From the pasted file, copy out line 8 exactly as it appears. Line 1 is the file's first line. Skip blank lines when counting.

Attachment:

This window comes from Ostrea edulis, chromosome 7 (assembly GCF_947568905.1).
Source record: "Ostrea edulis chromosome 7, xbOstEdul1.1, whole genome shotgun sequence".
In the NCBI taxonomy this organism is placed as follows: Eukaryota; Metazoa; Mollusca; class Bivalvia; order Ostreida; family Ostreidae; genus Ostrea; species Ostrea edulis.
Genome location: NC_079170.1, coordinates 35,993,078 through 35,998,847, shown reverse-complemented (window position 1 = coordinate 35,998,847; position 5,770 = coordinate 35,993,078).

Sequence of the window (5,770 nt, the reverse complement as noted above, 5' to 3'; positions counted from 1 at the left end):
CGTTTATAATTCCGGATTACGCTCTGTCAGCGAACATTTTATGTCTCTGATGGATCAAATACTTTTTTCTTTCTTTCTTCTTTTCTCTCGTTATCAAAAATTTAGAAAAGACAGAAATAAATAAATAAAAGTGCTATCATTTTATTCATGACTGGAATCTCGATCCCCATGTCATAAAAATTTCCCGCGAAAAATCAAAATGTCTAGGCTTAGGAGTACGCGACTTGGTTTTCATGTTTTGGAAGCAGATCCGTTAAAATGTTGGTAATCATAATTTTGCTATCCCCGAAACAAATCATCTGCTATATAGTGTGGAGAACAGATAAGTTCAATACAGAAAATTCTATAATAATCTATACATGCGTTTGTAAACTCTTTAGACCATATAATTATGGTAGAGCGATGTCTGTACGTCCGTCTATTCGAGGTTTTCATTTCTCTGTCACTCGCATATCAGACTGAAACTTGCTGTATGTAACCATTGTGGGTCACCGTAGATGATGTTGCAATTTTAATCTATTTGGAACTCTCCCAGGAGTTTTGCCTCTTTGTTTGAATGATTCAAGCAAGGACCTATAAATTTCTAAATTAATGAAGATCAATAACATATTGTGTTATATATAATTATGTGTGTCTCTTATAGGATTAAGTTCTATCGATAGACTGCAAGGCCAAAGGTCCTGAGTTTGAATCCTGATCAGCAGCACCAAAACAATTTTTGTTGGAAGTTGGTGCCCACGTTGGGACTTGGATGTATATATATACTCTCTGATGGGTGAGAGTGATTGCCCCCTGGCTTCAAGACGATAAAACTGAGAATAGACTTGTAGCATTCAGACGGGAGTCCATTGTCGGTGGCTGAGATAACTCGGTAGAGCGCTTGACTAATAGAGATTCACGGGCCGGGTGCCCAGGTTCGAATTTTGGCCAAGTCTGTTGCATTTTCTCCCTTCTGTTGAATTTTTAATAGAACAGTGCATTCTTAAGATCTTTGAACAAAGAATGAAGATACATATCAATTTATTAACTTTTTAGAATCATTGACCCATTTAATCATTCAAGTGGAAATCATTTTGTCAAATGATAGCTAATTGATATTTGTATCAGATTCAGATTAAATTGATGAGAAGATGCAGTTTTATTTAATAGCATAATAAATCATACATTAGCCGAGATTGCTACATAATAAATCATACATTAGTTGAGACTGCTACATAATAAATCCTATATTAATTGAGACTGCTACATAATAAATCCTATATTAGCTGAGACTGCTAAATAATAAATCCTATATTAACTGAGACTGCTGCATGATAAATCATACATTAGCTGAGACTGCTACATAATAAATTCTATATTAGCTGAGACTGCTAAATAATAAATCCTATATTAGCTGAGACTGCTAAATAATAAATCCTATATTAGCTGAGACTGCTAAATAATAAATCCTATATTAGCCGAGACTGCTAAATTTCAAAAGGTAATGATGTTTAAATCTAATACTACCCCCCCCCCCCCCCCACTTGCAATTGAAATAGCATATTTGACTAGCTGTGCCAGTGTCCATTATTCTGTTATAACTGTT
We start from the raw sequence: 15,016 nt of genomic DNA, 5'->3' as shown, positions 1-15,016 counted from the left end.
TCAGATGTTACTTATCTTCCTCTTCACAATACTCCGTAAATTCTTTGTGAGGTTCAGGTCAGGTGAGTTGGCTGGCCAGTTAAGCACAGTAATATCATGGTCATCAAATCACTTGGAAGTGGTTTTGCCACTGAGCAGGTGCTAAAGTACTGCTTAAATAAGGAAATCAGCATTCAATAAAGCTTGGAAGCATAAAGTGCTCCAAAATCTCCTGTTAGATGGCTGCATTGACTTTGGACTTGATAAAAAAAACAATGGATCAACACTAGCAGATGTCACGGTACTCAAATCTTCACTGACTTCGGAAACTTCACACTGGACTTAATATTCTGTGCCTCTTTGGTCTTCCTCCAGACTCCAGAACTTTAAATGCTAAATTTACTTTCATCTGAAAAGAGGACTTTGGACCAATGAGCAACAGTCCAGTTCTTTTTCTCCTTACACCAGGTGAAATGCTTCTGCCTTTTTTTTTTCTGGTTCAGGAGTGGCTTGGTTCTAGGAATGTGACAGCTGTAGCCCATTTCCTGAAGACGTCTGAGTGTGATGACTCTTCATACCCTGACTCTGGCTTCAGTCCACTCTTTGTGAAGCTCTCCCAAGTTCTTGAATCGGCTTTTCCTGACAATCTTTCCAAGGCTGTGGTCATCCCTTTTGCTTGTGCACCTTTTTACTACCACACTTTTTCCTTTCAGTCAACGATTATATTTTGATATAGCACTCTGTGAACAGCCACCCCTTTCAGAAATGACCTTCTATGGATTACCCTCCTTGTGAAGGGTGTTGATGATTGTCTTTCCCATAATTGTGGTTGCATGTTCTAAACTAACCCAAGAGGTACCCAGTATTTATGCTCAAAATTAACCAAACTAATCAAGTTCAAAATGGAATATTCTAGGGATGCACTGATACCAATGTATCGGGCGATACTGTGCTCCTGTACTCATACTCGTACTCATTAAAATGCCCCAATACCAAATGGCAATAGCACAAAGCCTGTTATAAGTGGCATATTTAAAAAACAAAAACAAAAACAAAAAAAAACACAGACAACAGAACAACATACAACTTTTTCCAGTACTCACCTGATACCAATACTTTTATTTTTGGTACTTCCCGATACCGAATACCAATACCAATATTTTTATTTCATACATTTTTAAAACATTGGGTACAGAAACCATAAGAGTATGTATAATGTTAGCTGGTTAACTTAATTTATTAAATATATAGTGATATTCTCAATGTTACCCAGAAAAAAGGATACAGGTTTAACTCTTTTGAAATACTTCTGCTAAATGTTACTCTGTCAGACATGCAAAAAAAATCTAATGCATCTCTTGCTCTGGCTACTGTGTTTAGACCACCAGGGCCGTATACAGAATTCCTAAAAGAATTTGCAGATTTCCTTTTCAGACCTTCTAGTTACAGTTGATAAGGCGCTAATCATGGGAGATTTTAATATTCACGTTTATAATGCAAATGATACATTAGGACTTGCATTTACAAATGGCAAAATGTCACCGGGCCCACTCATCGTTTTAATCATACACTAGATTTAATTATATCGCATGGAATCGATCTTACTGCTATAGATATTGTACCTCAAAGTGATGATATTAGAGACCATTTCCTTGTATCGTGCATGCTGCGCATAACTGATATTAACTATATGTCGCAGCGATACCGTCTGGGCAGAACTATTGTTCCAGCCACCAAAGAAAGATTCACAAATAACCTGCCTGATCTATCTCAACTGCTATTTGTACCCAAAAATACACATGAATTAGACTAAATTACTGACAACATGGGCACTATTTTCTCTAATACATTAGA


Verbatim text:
TCAGATGTTACTTATCTTCCTCTTCACAATACTCCGTAAATTCTTTGTGAGGTTCAGGTCAGGTGAGTTGGCTGGCCAGTTAAGCACAGTAATATCATGGTCATCAAATCACTTGGAAGTGGTTTTGCCACTGAGCAGGTGCTAAAGTACTGCTTAAATAAGGAAATCAGCATTCAATAAAGCTTGGAAGCATAAAGTGCTCCAAAATCTCCTGTTAGATGGCTGCATTGACTTTGGACTTGATAAAAAAAACAATGGATCAACACTAGCAGATGTCACGGTACTCAAATCTTCACTGACTTCGGAAACTTCACACTGGACTTAATATTCTGTGCCTCTTTGGTCTTCCTCCAGACTCCAGAACTTTAAATGCTAAATTTACTTTCATCTGAAAAGAGGACTTTGGACCAATGAGCAACAGTCCAGTTCTTTTTCTCCTTACACCAGGTGAAATGCTTCTGCCTTTTTTTTTTCTGGTTCAGGAGTGGCTTGGTTCTAGGAATGTGACAGCTGTAGCCCATTTCCTGAAGACGTCTGAGTGTGATGACTCTTCATACCCTGACTCTGGCTTCAGTCCACTCTTTGTGAAGCTCTCCCAAGTTCTTGAATCGGCTTTTCCTGACAATCTTTCCAAGGCTGTGGTCATCCCTTTTGCTTGTGCACCTTTTTACTACCACACTTTTTCCTTTCAGTCAACGATTATATTTTGATATAGCACTCTGTGAACAGCCACCCCTTTCAGAAATGACCTTCTATGGATTACCCTCCTTGTGAAGGGTGTTGATGATTGTCTTTCCCATAATTGTGGTTGCATGTTCTAAACTAACCCAAGAGGTACCCAGTATTTATGCTCAAAATTAACCAAACTAATCAAGTTCAAAATGGAATATTCTAGGGATGCACTGATACCAATGTATCGGGCGATACTGTGCTCCTGTACTCATACTCGTACTCATTAAAATGCCCCAATACCAAATGGCAATAGCACAAAGCCTGTTATAAGTGGCATATTTAAAAAACAAAAACAAAAACAAAAAAAAACACAGACAACAGAACAACATACAACTTTTTCCAGTACTCACCTGATACCAATACTTTTATTTTTGGTACTTCCCGATACCGAATACCAATACCAATATTTTTATTTCATACATTTTTAAAACATTGGGTACAGAAACCATAAGAGTATGTATAATGTTAGCTGGTTAACTTAATTTATTAAATATATAGTGATATTCTCAATGTTACCCAGAAAAAAGGATACAGGTTTAACTCTTTTGAAATACTTCTGCTAAATGTTACTCTGTCAGACATGCAAAAAAAATCTAATGCATCTCTTGCTCTGGCTACTGTGTTTAGACCACCAGGGCCGTATACAGAATTCCTAAAAGAATTTGCAGATTTCCTTTTCAGACCTTCTAGTTACAGTTGATAAGGCGCTAATCATGGGAGATTTTAATATTCACGTTTATAATGCAAATGATACATTAGGACTTGCATTTACAAATGGCAAAATGTCACCGGGCCCACTCATCGTTTTAATCATACACTAGATTTAATTATATCGCATGGAATCGATCTTACTGCTATAGATATTGTACCTCAAAGTGATGATATTAGAGACCATTTCCTTGTATCGTGCATGCTGCGCATAACTGATATTAACTATATGTCGCAGCGATACCGTCTGGGCAGAACTATTGTTCCAGCCACCAAAGAAAGATTCACAAATAACCTGCCTGATCTATCTCAACTGCTATTTGTACCCAAAAATACACATGAATTAGACTAAATTACTGACAACATGGGCACTATTTTCTCTAATACATTAGA